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Forsys Subsea aims to reduce subsea CAPEX by 30%

By Alex Endress, Editorial Coordinator

Increasing costs in deepwater projects were challenging operators’ returns long before $50/bbl oil. But now, more than ever, trimming CAPEX requirements has become essential to make certain projects economic. To help address this challenge, oilfield service companies FMC Technologies and Technip are teaming up to streamline subsea design, delivery and maintenance through a new joint venture called Forsys Subsea.

“Over the next 10 years, our industry has to deliver almost 40 million additional barrels of oil per day just to meet demand,” John Gremp, FMC Technologies Chairman, President and CEO, said at a presentation at the 2015 OTC in Houston. “Almost a third of it has to come from deepwater because that’s where 80% of discoveries have been over the last four years. But there’s a problem… the cost to develop those deepwater reserves has increased. Over the last five years, despite when oil prices were at $90 to $100 per barrel, the operators’ terms on investments in these fields were declining.”

DC Editor/Publisher Mike Killalea moderated a group discussion about the Forsys alliance at OTC on 5 May. Mr Gremp participated along with Thierry Pilenko, Techip Chairman and CEO; Forsys CEO Rasmus Sunde; and Alain Marion, Forsys Chief Technology Officer.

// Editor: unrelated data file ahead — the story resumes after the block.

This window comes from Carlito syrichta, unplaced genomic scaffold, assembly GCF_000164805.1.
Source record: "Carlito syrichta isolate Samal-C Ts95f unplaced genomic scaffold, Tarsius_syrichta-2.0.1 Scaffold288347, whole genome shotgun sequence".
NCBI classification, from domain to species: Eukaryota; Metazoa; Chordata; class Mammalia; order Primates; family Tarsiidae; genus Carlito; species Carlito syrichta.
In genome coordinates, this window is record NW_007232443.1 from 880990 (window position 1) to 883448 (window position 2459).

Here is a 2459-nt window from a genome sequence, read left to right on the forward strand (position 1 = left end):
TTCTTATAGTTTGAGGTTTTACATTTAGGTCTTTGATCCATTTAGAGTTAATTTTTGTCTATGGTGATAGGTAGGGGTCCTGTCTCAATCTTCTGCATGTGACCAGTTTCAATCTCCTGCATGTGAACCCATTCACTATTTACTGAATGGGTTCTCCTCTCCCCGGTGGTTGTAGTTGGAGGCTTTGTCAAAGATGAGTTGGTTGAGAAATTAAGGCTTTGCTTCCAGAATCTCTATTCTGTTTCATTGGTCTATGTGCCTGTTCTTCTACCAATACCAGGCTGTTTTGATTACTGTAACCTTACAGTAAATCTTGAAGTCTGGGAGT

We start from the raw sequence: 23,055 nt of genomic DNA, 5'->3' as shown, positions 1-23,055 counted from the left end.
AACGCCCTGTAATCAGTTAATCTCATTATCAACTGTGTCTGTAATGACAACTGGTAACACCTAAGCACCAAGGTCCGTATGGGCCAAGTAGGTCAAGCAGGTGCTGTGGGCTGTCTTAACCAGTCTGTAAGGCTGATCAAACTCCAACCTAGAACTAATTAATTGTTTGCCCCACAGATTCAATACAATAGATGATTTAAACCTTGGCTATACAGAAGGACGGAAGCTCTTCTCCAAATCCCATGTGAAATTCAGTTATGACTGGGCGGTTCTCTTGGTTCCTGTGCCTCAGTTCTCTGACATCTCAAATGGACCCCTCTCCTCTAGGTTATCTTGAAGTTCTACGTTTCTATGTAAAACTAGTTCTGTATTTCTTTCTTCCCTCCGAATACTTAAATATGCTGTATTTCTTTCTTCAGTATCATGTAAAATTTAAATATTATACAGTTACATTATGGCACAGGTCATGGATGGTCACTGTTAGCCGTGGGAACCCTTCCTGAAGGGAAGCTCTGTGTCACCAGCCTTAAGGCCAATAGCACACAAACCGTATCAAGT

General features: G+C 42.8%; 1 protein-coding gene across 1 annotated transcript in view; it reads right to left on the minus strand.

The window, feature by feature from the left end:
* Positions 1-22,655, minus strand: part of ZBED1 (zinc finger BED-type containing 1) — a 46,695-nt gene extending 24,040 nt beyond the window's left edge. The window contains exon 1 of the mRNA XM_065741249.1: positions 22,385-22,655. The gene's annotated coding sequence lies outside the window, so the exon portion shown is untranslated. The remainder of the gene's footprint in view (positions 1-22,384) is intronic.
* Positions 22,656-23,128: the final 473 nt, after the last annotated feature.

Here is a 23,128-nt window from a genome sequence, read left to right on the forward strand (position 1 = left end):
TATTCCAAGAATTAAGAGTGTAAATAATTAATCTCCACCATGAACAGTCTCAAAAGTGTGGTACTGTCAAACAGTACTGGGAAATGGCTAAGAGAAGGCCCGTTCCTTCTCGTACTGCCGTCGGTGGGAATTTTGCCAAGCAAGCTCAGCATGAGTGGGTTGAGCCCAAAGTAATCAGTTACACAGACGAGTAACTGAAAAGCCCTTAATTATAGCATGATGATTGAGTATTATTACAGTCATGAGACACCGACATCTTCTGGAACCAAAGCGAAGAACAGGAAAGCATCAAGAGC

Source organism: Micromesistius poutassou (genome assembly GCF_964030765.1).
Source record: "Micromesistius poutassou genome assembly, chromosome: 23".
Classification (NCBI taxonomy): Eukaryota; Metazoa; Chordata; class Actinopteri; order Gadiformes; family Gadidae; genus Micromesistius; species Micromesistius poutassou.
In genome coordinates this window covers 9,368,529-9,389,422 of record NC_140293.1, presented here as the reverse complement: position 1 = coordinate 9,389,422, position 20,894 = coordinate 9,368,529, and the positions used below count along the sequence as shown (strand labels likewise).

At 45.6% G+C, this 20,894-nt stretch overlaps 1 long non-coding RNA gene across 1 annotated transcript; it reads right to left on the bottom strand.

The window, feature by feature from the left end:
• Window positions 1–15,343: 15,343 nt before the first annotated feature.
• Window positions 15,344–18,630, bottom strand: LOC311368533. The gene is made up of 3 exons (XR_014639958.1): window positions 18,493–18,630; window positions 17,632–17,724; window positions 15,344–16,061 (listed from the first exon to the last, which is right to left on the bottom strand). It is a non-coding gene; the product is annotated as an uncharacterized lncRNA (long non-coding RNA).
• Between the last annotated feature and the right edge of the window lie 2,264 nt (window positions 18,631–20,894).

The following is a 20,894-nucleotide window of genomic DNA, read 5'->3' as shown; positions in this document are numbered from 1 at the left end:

“Something fundamental has to change, and that’s what our two companies agreed to do. We’re going to change the business model to do something substantially different,” Mr Gremp said. Forsys will combine technologies and expertise from both FMC and Technip, reducing the interfaces of the subsea umbilical, riser and flowline systems (SURF) and subsea production and processing systems (SPS).

Three key areas that Forsys will focus on are: (1) early involvement during conceptual selection phase of front-end engineering and design, (2) integrated life-of-field well surveillance, monitoring, data interpretation and advisory, (3) joint R&D, driving technological innovation in order to push greater efficiencies and decrease development cost. “We have no overlap between our companies. We are not competitors,” Mr Pilenko, said of Technip and FMC. “We are completely complimentary and, therefore, we believe this is going to be the most powerful alliance that you see in this space.”

Mr Pilenko said the two companies began working on this partnership a year ago, brainstorming ways to further streamline subsea engineering. “It took us a year to actually mature the process and come up with Forsys and the alliance… With what we know today, we can achieve very easily about 30% savings on the entire subsea system, when you just put the two companies together and include not only the conceptual but also the execution,” he said.

Mr Sunde said operators will be able to save CAPEX through Forsys’ work on “the front end to design the subsea architecture and to demonstrate what (Forsys) can achieve,” he said. “The 30% that has been mentioned – that is not coming from the air, so to speak – that is based on work done. If you really think about the merits of optimizing the SPS and SURF, designing a new generation of subsea infrastructure and deeply refining a lot of interfaces, we are pretty confident that given the project, we can demonstrate 30% CAPEX reduction.”

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